Nonprofit Gym Aims To Improve Health In Boston’s Minority Neighborhoods

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A gym member at the nonprofit Healthworks in Codman Square, Dorchester, works out on a recent weekday morning. (Sacha Pfeiffer/WBUR)
A gym member at the nonprofit Healthworks in Codman Square, Dorchester, works out on a recent weekday morning. (Sacha Pfeiffer/WBUR)

Has this week’s Boston Marathon inspired you to work out more or finally join a gym? Or maybe you already belong to a gym but can’t get motivated to go. Well, in many of Boston’s low-income minority neighborhoods — where obesity and diabetes are huge problems — trying to get fit isn’t just a matter of motivation; there also aren’t enough safe, affordable places for people to work out. But one Dorchester fitness center is trying to change that.


At a hip-hop class at Healthworks in Codman Square, about 10 women do “the jerk,” a dance led by an instructor named K.J. with long dreadlocks and great moves. But none of these women have lean, sculpted bodies; most are where 36-year-old Tamica was less than a year ago.

“Where I was is that I was obese,” Tamica concedes. “I was 252 pounds. No health problems, thank God for that — no sugar, no diabetes, no high cholesterol. But that was not healthy, because eventually those problems would have come on. Now I am a total of 170 even — and this is just from no gastro, no lap band, no diets.”

Tamica says she visits the Codman Square gym every weekday and runs three miles a day — even though she had never run before.

In fact, exercising at all in this neighborhood wasn’t easy before this nonprofit gym opened, according to many of the women who work out here. The few fitness centers around were too expensive or too crowded, they say.

Membership fees are based on income. The most anyone pays is $30. And nearby doctors can write what they call “prescriptions” to the gym for patients who would benefit from exercise.

And many of them like that Healthworks is for women only, since wearing spandex and sweatpants at a co-ed gym can be humiliating when you’re 100 pounds overweight.

“I didn’t feel ashamed or embarrassed of being big coming up in the gym,” Tamica explains, “because we all understand each other — versus with men and women, it’s discouraging.”

Mary Shaw, who’s 51 and lives in Mattapan, agrees. She comes here six days a week because, she says, fear of crime and traffic keep her from exercising outdoors.

“So many people here are obese and they want to walk and it is really unsafe,” Shaw says. “I don’t care what anybody else says — it is unsafe.”

Shaw also goes here because she can afford it. She lost her job cleaning trains for Amtrak about a year ago, but this gym costs her just $10 a month.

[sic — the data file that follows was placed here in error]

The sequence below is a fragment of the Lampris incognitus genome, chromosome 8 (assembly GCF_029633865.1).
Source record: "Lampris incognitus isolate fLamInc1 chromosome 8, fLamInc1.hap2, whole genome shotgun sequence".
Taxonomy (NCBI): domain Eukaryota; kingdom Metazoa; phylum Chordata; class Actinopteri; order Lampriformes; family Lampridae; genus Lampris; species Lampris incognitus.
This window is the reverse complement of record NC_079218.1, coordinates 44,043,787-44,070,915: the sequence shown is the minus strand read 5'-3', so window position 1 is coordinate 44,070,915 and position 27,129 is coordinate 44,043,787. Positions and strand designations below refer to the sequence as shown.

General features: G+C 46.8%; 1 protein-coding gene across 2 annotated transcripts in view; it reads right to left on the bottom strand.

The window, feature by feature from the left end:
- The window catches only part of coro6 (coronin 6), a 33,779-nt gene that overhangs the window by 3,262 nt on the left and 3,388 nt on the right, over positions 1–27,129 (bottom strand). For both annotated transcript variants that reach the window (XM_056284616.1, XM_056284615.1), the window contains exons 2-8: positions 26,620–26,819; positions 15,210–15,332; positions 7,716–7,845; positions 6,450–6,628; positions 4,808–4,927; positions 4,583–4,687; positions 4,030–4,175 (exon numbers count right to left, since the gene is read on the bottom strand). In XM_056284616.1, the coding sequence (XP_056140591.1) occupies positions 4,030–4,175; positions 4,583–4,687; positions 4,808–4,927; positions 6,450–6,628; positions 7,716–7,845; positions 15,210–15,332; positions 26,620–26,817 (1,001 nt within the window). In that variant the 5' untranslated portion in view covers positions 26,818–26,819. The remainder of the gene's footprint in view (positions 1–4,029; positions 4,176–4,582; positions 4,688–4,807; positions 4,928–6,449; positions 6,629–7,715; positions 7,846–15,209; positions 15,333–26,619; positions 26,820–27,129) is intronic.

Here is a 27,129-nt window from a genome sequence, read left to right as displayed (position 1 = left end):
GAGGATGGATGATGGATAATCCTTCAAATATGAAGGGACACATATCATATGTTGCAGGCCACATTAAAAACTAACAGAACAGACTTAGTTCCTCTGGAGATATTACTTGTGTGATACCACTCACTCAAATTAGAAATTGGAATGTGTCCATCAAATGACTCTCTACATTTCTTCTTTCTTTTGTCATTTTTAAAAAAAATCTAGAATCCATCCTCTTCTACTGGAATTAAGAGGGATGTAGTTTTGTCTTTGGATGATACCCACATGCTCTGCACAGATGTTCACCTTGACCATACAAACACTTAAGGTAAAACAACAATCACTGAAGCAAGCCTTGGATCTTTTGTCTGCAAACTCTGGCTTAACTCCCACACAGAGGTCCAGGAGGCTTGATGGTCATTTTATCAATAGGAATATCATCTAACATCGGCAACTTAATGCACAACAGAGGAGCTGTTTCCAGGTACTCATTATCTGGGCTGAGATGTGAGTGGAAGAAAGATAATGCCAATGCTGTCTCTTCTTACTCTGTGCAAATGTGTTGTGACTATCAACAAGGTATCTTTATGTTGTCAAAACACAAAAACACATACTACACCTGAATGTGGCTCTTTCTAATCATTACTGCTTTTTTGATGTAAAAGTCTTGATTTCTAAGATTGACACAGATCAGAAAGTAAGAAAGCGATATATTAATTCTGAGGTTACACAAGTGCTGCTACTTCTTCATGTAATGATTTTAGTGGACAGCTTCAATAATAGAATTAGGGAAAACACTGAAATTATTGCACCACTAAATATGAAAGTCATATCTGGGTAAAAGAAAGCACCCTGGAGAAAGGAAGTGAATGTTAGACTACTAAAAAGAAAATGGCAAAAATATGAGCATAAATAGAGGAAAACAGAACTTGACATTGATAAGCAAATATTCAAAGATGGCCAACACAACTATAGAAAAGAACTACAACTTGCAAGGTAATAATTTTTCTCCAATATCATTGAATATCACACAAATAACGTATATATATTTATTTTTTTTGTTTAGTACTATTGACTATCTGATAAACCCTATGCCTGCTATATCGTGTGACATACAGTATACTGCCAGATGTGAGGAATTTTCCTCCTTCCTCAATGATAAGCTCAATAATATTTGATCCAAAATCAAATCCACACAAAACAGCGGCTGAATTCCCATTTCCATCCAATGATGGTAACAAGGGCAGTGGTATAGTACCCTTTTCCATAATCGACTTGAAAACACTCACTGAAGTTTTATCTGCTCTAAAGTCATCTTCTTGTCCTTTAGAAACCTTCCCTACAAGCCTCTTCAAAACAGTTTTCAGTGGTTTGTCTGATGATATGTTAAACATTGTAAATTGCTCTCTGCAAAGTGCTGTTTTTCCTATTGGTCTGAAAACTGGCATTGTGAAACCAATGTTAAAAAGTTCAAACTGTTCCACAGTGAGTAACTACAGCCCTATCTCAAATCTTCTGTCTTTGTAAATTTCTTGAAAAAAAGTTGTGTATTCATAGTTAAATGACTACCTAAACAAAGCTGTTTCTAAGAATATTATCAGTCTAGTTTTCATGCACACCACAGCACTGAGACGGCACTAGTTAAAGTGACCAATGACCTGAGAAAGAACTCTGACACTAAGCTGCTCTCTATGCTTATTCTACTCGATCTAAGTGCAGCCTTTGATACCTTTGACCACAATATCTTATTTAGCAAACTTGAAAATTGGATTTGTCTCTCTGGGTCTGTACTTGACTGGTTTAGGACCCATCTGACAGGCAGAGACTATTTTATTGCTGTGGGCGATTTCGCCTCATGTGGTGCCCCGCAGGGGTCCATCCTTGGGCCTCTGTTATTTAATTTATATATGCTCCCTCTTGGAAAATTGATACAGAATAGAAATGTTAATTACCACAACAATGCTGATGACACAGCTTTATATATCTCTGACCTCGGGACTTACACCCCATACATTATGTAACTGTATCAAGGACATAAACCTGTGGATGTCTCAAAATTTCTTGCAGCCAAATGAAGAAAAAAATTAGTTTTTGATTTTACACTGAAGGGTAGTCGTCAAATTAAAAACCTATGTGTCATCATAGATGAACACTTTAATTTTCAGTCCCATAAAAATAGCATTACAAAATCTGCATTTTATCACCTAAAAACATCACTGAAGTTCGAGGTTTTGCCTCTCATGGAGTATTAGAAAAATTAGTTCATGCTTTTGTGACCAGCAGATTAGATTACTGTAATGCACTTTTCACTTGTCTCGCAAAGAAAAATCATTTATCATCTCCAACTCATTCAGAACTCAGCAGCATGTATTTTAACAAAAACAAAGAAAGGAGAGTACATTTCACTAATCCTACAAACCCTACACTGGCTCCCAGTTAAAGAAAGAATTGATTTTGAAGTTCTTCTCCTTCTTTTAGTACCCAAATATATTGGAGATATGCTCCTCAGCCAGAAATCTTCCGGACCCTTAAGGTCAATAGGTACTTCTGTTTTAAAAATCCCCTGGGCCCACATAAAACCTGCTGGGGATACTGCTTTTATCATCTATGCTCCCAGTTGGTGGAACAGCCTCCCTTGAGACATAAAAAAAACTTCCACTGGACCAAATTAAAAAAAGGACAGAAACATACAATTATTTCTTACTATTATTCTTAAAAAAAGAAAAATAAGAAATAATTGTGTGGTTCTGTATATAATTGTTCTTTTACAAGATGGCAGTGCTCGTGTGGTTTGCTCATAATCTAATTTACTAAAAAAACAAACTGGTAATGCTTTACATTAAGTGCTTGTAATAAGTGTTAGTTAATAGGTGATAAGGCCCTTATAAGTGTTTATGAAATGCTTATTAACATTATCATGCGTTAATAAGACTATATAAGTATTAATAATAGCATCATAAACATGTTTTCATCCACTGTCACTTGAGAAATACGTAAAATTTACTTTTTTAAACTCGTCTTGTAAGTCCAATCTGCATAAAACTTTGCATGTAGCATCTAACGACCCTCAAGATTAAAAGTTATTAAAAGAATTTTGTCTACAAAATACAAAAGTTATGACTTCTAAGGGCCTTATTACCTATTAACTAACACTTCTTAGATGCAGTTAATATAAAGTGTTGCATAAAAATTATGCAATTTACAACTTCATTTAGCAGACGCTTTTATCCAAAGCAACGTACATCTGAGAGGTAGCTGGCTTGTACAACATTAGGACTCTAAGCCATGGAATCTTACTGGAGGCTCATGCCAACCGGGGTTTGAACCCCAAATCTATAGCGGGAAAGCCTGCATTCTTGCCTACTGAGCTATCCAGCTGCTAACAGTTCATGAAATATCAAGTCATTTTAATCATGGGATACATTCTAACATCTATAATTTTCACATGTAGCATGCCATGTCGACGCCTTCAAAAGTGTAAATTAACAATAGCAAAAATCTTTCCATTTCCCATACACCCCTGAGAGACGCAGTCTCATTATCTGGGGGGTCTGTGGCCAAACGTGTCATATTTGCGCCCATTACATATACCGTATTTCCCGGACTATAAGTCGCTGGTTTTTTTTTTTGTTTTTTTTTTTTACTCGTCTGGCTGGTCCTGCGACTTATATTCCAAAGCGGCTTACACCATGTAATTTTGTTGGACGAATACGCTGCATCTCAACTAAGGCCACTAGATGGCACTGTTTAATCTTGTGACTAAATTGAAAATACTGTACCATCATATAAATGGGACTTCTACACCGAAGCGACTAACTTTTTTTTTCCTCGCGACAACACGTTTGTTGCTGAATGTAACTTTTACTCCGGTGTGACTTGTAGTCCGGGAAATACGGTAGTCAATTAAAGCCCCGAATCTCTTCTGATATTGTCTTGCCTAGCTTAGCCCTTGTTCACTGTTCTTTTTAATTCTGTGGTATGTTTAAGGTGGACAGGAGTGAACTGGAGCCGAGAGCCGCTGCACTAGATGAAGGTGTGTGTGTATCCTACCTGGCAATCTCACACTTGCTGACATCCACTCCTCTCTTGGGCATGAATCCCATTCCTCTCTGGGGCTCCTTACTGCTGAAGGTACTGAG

Membership fees are based on income. The most anyone pays is $30. And doctors at the nearby Codman Square Health Center and Dorchester House Multi-Service Center can write what they call “prescriptions” to the gym for patients who would benefit from exercise. That prescription is good for a free three-month membership.

Shaw says this affordability lets her do what many other people take for granted.

“We do need more gyms here in Mattapan, Roxbury, Hyde Park, Roslindale,” she adds. “Everybody wants to get out and work out to better their health, but there’s nowhere to go.”

“In middle-income communities there’s somehow an expectation that you’re going to have access to gyms, but when you’re in a low-income community that stuff doesn’t exist,” agrees Bill Walczak, CEO of the Codman Square Health Center, which partnered with Healthworks to build this gym about a year and a half ago.

The Codman Healthworks is paid for by a charitable foundation funded by the five for-profit Healthworks fitness centers in the Boston area, where memberships cost about three times as much. But the Codman Square location has the same type of equipment and classes, from yoga to Pilates to something called the Bodylicious Bootcamp. There’s also a children’s fitness area.

“We’re just tip of the iceberg right here in terms of the actual need of this community to have access to indoor gyms where they can exercise,” Walczak adds.

And not only exercise. Later this year, a teaching kitchen will open at the Codman Healthworks to show women how to make healthy foods. That’s because the gym’s goal is to improve people’s health, not just get them ready for bikini season.

Of course, Tamica, after dropping 80 pounds working out here, needs much more than a new swimsuit now. She needs a whole new wardrobe.

“I can’t wait to get this next 20 pounds off of me, baby, get cut up, get them abs coming through,” she says with a laugh. “Then I’m going to shop until I can’t drop!”

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